Posts Tagged ‘revelation’

Seven Spirits

And to the angel of the church in Sardis write: The words of him who has the seven spirits of God and the seven stars.

Revelation 3:1

Does God have one Holy Spirit or does he have seven spirits? This verse clearly says “the seven spirits of God” and we can’t just say “yeah but we know he only has one.” So how do we understand this verse?

We have to consider the context it is in. This is part of the opening of the book of Revelation, the letters to the seven churches. Each letter’s introduction follows the same format: “To the angel of the church in [city] write: ‘The words of [descriptor]. I know [your works/where you dwell]‘” and then the letter. The ‘seven spirits’ is in the descriptor and we know where those descriptors come from. They are each part of John’s initial vision of Jesus in 1:4-20:

  • To the church in Ephesus the descriptor is “him who holds the seven stars in his right hand, who walks among the seven golden lampstands” which is from 1:20.
  • To the church in Smyrna the descriptor is “the first and the last, who died and came to life” from 1:17-18.
  • To the church in Pergamum the descriptor is “him who has the sharp two-edged sword” from 1:16.
  • To the church in Thyatira the descriptor is “the Son of God, who has eyes like a flame of fire, and whose feet are like burnished bronze” from 1:14-15.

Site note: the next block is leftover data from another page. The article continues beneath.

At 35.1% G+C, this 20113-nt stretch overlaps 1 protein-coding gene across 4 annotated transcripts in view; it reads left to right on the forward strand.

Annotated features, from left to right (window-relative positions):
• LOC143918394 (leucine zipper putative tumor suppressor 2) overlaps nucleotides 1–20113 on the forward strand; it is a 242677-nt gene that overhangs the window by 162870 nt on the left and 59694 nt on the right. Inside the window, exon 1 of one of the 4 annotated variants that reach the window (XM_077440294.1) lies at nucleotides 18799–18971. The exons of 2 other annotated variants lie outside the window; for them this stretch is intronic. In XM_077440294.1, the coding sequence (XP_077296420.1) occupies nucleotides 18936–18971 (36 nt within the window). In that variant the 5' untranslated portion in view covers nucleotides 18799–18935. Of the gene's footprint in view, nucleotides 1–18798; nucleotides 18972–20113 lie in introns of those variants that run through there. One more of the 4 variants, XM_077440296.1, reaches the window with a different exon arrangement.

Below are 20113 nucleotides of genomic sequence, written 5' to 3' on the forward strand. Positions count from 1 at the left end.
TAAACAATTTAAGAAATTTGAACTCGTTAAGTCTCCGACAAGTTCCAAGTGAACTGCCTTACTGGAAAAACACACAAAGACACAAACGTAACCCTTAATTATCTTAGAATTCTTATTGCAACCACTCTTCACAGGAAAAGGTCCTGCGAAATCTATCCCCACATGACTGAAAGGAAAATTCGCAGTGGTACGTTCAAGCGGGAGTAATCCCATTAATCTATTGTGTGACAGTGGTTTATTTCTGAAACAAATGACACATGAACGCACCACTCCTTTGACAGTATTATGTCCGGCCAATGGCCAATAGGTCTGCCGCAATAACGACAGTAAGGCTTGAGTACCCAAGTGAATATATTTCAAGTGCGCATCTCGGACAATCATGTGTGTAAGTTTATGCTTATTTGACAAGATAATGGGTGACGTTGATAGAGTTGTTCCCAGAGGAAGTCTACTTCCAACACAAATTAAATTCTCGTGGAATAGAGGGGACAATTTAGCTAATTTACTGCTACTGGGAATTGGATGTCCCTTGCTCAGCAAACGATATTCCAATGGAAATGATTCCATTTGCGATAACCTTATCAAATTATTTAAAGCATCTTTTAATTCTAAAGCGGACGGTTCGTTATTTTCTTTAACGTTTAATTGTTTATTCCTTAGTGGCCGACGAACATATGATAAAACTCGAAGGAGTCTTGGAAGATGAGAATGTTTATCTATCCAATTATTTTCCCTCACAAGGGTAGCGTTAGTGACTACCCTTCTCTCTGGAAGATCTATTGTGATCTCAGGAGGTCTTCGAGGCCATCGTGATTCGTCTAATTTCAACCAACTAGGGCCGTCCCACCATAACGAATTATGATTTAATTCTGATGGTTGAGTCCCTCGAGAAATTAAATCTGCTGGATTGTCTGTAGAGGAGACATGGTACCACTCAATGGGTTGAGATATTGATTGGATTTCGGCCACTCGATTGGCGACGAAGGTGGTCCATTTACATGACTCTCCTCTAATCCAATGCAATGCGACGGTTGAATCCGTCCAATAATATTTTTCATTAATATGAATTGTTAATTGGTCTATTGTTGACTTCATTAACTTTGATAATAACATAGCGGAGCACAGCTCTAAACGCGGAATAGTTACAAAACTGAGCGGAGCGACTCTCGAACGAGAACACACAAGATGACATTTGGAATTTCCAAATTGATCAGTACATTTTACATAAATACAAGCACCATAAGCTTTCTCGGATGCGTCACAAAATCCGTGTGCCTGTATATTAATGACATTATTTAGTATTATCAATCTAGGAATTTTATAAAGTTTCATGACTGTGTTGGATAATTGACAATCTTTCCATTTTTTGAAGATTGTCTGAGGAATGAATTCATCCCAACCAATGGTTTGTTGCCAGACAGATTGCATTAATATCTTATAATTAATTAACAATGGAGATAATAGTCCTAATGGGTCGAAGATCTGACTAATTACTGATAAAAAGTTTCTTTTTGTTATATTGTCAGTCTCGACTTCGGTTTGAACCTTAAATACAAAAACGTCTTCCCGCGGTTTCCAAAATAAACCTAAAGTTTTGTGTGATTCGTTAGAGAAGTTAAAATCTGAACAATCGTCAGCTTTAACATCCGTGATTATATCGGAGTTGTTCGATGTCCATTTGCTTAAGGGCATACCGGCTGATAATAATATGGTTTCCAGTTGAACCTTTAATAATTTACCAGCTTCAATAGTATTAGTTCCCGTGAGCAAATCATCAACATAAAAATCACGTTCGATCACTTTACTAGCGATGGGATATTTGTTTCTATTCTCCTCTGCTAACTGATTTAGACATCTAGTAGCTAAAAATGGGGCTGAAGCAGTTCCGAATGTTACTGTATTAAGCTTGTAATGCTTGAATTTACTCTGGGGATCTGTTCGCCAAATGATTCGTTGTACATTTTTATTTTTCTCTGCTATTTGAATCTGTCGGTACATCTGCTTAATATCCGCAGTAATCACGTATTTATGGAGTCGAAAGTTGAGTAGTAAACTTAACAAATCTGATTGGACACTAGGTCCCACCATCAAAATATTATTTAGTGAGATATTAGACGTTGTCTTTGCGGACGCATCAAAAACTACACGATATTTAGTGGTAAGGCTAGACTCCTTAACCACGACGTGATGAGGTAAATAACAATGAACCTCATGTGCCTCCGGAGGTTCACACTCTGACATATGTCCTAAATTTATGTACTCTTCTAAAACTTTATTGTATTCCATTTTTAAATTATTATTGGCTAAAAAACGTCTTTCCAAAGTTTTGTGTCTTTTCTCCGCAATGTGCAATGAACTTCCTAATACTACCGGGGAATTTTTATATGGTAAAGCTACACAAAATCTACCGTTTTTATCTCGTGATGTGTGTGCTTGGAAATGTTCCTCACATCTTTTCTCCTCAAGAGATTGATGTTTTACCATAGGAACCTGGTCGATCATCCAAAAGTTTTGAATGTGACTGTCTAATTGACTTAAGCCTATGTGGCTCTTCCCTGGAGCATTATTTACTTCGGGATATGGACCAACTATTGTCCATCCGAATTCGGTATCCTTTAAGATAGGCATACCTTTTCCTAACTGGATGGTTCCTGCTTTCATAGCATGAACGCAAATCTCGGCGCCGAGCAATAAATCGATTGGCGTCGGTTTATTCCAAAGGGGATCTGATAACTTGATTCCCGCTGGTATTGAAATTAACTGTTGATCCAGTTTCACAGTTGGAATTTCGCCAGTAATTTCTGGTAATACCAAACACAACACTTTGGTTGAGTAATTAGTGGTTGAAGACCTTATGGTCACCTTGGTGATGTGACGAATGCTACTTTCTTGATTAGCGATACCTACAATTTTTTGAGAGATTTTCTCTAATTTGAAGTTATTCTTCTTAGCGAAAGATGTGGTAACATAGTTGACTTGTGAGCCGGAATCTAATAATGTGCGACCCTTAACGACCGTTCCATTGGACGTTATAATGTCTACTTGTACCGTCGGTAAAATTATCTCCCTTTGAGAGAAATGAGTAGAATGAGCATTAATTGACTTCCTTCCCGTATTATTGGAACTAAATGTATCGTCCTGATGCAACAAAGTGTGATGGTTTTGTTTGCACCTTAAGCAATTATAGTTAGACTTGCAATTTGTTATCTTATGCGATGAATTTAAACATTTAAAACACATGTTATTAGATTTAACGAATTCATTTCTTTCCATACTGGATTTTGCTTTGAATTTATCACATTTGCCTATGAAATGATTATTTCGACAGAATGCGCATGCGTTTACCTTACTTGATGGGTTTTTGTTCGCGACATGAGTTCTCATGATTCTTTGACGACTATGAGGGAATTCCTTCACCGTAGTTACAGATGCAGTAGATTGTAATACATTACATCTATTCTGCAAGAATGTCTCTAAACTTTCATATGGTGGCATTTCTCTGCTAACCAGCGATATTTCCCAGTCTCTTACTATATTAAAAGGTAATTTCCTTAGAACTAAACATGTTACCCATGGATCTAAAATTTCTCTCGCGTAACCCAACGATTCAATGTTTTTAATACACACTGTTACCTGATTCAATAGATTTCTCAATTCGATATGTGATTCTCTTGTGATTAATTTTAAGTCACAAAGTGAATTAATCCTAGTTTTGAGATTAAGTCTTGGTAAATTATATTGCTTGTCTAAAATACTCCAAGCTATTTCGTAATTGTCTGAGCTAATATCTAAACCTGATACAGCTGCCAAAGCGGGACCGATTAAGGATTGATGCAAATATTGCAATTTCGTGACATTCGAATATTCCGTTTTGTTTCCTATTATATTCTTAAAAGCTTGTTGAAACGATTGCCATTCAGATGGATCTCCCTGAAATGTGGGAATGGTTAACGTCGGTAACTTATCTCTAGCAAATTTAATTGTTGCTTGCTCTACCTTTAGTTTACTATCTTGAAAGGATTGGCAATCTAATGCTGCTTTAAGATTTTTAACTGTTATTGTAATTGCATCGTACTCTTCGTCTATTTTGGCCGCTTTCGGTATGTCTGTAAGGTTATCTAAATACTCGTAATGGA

• To the church in Sardis the descriptor is “him who has the seven spirits of God and the seven stars” from 1:4.
  • To the church in Philadelphia the descriptor is “the holy one, the true one, who has the key of David, who opens and no one will shut, who shuts and no one opens” from 1:18.
  • To the church in Laodicea the descriptor is “the Amen, the faithful and true witness, the beginning of God’s creation” 1:5-6.

When we look back to what John is quoting in 3:1, he’s not saying that God consists of seven spirits but that, per 1:4, there are seven spirits before his throne. He owns these spirits. For example, if I said “the three cars of Tim” that doesn’t mean I consist of three cars but that I own them or I have charge of them.

God is spirit (John 4:24) and the third person of the Trinity is the Holy Spirit (Acts 5:3-4). God does not consist of seven spirits. He has seven spirits before his throne. In this context, these seven spirits are probably the seven churches because ‘seven’ figures so prominently in the first three chapters and it is clear that in every other reference it is referring to the churches.

We didn’t have to “yeah but” the text, just take a moment to look at it.

Peace, out.

When he opened the second seal, I heard the second living creature say, “Come!” And out came another horse, bright red. Its rider was permitted to take peace from the earth, so that people should slay one another, and he was given a great sword. – Rev. 6:3-4

RedHorseSin and human death are foreigners in this world. They weren’t supposed to be here, they came because of the fall. And now since the fall, peace is a alien because the other two strangers chased it off. Peace is not a normal function of the fallen order. God grants it and God removes it.